Lubrication is another important protective property of mucus in the GI tract. Mucus maintains an unstirred adherent layer throughout the GI tract, even when shearing forces caused by undigested material passing through remove much of the loosely adherent layer. The mechanisms for how this layer adheres firmly to the epithelium are poorly understood, but likely involve adhesive and physical interactions with the glycocalyx [4]. The shear-thinning properties of mucus allow the superficial, loosely adherent layer of mucus to coat and lubricate undigested material, forming a slippage plane (Figure 2). Because of this lubricating action and the retention of an unstirred firmly adherent layer, the epithelium is minimally damaged by peristaltic propulsion of ingested material [4, 17].

Figure 2
Summary schematic illustrating the fate of an ingested food bolus propelled through the GI tract via peristaltic contractions. Mucins in the loosely adherent layer adhere to the food, wrapping it in a ‘blanket’ of mucus. The shear thinning ...

GI mucus also enables colonization by commensal or ‘good’ bacteria while acting as a barrier to pathogenic bacteria. The mucus barrier constrains most bacteria to the superficial luminal surface; few bacteria penetrate to the epithelial surface. In addition, secreted mucins help prevent adhesion of bacteria to epithelial cells by displaying many of the same glycosylation patterns present on epithelial cell surfaces that are recognized by bacterial adhesins. In this way, bacteria are trapped in the superficial layer of mucus before reaching the epithelial surface [13, 26]. Mucus also traps pathogens and foreign particles via non-specific interactions, such as hydrophobic interactions. The substantial hydrophobic adhesive barrier character in GI tract mucus is due to lipids that compose 20% or more of the dry weight [27, 28]; a small fraction of fatty acids are covalently bound to mucins in the ‘naked’ protein domains, and the majority are simply adsorbed [29]. Contact angle measurements on the gastric mucosal surface of many mammals, including humans, demonstrate that the luminal surface is made hydrophobic by a monolayer of surface-active phospholipids (see Figure 3) [30]. Lipids also contribute to the viscoelasticity of mucus, which is drastically reduced when lipidic components are removed [31]. The glycosylated portions of mucins are capable of non-specific hydrogen bonding and electrostatic interactions [32]. Mucus gel entanglement itself creates a ‘sieve’ that can sterically block particulates that are too large to penetrate the mucus mesh spacing (pore size) [4, 33].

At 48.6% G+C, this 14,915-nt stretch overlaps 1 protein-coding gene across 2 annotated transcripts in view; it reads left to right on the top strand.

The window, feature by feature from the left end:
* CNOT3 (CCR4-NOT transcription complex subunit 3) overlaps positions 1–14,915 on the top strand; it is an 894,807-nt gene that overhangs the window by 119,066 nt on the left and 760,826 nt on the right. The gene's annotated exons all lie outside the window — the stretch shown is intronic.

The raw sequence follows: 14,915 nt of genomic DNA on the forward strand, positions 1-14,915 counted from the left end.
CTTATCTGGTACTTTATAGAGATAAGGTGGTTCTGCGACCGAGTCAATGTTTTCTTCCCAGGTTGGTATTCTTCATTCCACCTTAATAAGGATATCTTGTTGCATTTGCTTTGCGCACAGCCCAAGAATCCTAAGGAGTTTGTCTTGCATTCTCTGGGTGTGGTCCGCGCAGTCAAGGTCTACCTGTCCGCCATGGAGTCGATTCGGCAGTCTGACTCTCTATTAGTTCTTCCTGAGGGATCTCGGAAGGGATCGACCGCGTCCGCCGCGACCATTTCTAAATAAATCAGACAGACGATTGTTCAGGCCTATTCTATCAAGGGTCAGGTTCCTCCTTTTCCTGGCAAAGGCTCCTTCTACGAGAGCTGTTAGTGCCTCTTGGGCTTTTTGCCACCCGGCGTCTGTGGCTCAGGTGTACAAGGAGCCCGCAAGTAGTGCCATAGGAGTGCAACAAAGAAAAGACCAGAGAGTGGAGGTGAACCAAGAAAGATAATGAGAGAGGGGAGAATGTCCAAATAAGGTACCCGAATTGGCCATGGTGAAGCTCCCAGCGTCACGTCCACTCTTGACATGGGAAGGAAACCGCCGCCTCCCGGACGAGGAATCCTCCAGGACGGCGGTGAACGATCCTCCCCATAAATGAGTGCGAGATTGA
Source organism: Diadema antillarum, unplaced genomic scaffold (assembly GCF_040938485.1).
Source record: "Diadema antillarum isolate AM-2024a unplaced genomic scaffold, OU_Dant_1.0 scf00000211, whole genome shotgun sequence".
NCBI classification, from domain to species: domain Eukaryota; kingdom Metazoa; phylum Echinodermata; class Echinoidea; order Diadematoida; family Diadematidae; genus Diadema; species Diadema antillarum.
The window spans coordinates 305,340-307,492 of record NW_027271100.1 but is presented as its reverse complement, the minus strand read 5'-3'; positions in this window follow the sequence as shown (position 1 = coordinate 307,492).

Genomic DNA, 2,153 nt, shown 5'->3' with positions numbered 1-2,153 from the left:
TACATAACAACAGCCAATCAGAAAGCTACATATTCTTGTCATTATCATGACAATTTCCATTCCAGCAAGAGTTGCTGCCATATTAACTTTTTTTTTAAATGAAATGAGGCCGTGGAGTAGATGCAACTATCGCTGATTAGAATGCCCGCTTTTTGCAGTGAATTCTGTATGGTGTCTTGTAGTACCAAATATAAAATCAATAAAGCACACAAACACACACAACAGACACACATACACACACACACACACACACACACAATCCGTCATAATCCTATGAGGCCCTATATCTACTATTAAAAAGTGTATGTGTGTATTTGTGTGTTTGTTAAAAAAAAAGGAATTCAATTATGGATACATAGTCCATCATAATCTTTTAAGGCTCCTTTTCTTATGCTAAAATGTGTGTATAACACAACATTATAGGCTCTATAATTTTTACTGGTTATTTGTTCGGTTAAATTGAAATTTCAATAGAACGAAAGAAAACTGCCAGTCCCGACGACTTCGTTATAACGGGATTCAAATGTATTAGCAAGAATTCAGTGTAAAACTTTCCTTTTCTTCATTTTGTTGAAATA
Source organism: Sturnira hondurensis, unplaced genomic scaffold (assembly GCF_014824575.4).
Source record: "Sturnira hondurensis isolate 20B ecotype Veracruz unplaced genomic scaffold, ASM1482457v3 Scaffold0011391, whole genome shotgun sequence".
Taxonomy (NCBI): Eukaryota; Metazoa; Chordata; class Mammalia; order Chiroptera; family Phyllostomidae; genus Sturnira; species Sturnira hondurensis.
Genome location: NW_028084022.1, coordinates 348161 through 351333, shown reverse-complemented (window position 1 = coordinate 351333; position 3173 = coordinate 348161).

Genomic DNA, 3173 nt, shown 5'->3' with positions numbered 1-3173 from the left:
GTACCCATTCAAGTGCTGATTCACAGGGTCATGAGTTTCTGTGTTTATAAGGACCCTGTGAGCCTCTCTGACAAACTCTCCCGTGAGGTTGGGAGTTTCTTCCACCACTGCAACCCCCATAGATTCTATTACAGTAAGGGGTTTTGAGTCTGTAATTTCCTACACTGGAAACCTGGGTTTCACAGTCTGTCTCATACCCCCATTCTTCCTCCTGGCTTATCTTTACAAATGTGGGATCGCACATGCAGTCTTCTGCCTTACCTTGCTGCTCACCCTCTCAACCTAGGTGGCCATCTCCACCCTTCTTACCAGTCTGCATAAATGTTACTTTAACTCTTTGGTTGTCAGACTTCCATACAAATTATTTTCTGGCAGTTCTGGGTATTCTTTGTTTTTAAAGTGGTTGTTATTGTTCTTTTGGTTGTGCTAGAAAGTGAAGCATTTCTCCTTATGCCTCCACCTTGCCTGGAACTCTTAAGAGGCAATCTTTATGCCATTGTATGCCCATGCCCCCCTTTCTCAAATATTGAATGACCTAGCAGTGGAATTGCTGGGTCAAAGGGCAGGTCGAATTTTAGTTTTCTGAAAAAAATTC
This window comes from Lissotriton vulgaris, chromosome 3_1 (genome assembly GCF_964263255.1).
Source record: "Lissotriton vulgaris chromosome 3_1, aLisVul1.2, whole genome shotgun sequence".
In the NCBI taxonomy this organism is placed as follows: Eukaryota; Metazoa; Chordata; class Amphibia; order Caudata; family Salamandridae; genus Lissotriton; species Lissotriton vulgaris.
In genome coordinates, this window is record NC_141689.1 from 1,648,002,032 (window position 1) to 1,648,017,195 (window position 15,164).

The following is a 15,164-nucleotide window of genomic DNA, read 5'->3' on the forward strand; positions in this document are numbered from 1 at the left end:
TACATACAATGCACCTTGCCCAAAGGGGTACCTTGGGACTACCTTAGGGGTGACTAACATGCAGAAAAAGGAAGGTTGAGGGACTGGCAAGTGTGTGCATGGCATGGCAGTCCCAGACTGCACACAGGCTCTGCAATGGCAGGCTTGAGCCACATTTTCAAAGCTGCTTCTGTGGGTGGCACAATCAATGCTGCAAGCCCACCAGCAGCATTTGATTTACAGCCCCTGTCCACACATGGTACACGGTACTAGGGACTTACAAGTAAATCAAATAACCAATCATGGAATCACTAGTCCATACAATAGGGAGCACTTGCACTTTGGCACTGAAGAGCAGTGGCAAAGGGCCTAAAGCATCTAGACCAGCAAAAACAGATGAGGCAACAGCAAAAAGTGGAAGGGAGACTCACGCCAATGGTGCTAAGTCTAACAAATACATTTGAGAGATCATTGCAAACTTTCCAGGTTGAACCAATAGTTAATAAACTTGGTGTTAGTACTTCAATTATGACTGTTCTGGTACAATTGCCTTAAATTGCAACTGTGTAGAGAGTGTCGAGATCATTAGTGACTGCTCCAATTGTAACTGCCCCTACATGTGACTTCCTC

Figure 3
Schematic model depicting the possible role of an extracellular lining of zwitterionic phospholipids in generating the hydrophobic barrier of the stomach to luminal acid. Figure adapted from [30].

Mucus can also trap biologically active molecules that can incite inflammatory or healing processes following their release, such as trefoil factors. After their release, these highly conserved peptides promote wound healing and mucosal repair at sites of epithelial damage [15, 34]. GI mucus also contains a diverse range of secreted antimicrobial molecules (defensins, lysozymes, etc.) and immunoglobulins [35]. Pathogens and toxins that manage to bypass these protective mechanisms and breach the mucus barrier will induce more rapid mucus secretion, which serves to remove offending material [13, 35]. For a more comprehensive review of mucus barrier properties, see [4].